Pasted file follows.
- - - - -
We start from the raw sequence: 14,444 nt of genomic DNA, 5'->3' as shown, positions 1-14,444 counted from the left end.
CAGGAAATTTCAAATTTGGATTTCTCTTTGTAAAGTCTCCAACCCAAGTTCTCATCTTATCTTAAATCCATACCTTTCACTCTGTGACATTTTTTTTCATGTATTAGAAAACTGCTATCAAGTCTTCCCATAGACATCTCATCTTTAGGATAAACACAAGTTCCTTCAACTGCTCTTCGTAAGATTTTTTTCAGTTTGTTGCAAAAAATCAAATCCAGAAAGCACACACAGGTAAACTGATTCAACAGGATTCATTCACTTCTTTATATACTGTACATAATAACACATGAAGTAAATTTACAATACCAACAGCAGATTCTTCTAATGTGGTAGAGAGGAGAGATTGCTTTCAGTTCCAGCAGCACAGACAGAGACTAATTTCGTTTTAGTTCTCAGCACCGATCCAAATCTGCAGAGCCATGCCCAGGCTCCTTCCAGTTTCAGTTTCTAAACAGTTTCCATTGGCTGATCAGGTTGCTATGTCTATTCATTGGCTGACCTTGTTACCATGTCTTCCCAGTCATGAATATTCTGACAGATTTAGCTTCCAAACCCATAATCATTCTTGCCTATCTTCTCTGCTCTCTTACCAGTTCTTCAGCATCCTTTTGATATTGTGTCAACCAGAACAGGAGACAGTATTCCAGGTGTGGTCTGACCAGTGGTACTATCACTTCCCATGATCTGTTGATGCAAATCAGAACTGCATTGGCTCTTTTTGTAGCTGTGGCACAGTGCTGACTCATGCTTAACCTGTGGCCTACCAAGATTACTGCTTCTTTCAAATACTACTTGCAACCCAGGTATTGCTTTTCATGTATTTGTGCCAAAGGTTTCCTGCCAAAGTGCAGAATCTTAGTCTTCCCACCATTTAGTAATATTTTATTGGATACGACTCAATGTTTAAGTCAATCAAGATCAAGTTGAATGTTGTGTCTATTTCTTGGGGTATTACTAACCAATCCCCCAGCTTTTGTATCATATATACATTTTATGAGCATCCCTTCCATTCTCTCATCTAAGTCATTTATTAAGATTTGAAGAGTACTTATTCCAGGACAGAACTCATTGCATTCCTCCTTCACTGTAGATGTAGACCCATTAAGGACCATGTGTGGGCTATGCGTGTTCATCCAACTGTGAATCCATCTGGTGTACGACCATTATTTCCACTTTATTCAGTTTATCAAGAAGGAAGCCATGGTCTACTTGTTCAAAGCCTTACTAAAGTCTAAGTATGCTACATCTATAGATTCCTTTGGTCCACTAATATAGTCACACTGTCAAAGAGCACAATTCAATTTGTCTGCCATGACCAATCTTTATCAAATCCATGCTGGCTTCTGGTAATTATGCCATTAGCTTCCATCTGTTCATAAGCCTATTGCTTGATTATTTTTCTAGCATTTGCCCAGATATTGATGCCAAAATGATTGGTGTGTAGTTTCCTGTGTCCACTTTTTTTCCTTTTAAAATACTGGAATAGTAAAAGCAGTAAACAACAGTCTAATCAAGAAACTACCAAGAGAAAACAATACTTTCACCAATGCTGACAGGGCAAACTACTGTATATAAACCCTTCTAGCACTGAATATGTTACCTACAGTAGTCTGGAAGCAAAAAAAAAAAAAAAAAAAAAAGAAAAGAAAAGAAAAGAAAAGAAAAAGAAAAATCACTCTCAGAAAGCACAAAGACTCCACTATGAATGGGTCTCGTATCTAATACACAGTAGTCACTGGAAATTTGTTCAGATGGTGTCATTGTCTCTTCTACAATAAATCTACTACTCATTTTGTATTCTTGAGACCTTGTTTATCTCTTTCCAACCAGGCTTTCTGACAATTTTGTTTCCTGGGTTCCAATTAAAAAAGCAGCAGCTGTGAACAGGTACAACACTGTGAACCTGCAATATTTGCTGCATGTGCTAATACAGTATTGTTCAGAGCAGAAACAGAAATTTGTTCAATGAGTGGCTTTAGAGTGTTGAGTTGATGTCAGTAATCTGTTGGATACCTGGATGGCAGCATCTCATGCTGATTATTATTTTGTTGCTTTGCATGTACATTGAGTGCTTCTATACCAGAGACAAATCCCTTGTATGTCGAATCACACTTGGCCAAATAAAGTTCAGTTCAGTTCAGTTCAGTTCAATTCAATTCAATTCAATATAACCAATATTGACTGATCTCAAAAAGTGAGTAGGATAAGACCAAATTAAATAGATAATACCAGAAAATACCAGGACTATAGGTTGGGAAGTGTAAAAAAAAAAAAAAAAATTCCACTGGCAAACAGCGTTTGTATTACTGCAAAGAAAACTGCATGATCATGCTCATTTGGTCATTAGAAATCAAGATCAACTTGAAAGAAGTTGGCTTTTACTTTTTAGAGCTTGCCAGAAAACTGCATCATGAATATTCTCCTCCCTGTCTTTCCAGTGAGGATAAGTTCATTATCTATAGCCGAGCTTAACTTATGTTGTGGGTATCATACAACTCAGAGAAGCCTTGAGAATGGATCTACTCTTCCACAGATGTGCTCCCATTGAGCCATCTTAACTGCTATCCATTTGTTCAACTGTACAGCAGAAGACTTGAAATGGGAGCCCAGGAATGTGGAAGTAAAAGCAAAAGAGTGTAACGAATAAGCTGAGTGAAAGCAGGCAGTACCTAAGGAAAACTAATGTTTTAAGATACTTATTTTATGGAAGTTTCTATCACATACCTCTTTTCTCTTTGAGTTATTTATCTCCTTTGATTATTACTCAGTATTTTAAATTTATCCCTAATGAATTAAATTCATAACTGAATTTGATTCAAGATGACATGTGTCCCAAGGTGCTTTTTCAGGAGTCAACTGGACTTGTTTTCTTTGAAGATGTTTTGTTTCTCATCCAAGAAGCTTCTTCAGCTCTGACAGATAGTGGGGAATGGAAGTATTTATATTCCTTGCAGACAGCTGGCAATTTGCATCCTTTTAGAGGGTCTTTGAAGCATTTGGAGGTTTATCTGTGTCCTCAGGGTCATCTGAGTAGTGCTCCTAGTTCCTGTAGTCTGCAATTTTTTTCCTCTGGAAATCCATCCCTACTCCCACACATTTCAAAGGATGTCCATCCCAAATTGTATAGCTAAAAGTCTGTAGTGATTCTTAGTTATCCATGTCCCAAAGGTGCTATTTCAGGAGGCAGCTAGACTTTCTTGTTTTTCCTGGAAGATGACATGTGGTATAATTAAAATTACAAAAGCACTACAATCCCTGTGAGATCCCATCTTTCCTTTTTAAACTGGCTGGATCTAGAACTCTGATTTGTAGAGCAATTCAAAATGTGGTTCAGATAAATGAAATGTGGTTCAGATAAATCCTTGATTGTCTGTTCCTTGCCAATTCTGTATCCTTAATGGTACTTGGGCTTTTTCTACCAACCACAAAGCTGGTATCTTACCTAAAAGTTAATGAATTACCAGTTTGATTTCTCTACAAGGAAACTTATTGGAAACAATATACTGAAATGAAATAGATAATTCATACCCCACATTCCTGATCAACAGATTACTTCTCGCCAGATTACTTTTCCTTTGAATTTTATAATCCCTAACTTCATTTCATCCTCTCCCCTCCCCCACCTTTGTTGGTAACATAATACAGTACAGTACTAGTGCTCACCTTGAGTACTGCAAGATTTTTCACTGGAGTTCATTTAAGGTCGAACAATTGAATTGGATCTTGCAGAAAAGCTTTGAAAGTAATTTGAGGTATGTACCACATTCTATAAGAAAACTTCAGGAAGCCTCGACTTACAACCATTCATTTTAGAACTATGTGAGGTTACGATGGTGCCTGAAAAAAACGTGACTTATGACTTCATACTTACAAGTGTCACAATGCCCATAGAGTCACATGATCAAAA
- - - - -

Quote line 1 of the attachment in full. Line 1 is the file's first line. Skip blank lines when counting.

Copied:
We start from the raw sequence: 14,444 nt of genomic DNA, 5'->3' as shown, positions 1-14,444 counted from the left end.